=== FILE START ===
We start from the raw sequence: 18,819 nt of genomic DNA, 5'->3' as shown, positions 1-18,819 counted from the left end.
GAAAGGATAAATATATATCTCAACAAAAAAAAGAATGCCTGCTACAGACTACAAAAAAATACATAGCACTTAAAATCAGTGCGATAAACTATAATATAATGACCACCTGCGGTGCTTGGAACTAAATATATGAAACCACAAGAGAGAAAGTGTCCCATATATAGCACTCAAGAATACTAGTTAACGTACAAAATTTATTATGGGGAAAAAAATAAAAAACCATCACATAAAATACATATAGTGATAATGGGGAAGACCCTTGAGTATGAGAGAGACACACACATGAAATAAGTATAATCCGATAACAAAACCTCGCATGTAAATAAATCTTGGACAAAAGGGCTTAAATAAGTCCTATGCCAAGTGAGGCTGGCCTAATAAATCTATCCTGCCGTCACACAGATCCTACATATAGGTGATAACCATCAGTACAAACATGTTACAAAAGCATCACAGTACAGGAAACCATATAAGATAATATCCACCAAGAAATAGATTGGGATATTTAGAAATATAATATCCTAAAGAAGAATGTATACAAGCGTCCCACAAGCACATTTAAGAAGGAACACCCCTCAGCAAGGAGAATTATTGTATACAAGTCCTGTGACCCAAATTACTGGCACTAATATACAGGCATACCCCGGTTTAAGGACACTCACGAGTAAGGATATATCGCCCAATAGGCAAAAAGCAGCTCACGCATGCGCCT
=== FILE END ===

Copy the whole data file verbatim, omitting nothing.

We start from the raw sequence: 18,819 nt of genomic DNA, 5'->3' as shown, positions 1-18,819 counted from the left end.
GAAAGGATAAATATATATCTCAACAAAAAAAAGAATGCCTGCTACAGACTACAAAAAAATACATAGCACTTAAAATCAGTGCGATAAACTATAATATAATGACCACCTGCGGTGCTTGGAACTAAATATATGAAACCACAAGAGAGAAAGTGTCCCATATATAGCACTCAAGAATACTAGTTAACGTACAAAATTTATTATGGGGAAAAAAATAAAAAACCATCACATAAAATACATATAGTGATAATGGGGAAGACCCTTGAGTATGAGAGAGACACACACATGAAATAAGTATAATCCGATAACAAAACCTCGCATGTAAATAAATCTTGGACAAAAGGGCTTAAATAAGTCCTATGCCAAGTGAGGCTGGCCTAATAAATCTATCCTGCCGTCACACAGATCCTACATATAGGTGATAACCATCAGTACAAACATGTTACAAAAGCATCACAGTACAGGAAACCATATAAGATAATATCCACCAAGAAATAGATTGGGATATTTAGAAATATAATATCCTAAAGAAGAATGTATACAAGCGTCCCACAAGCACATTTAAGAAGGAACACCCCTCAGCAAGGAGAATTATTGTATACAAGTCCTGTGACCCAAATTACTGGCACTAATATACAGGCATACCCCGGTTTAAGGACACTCACGAGTAAGGATATATCGCCCAATAGGCAAAAAGCAGCTCACGCATGCGCCT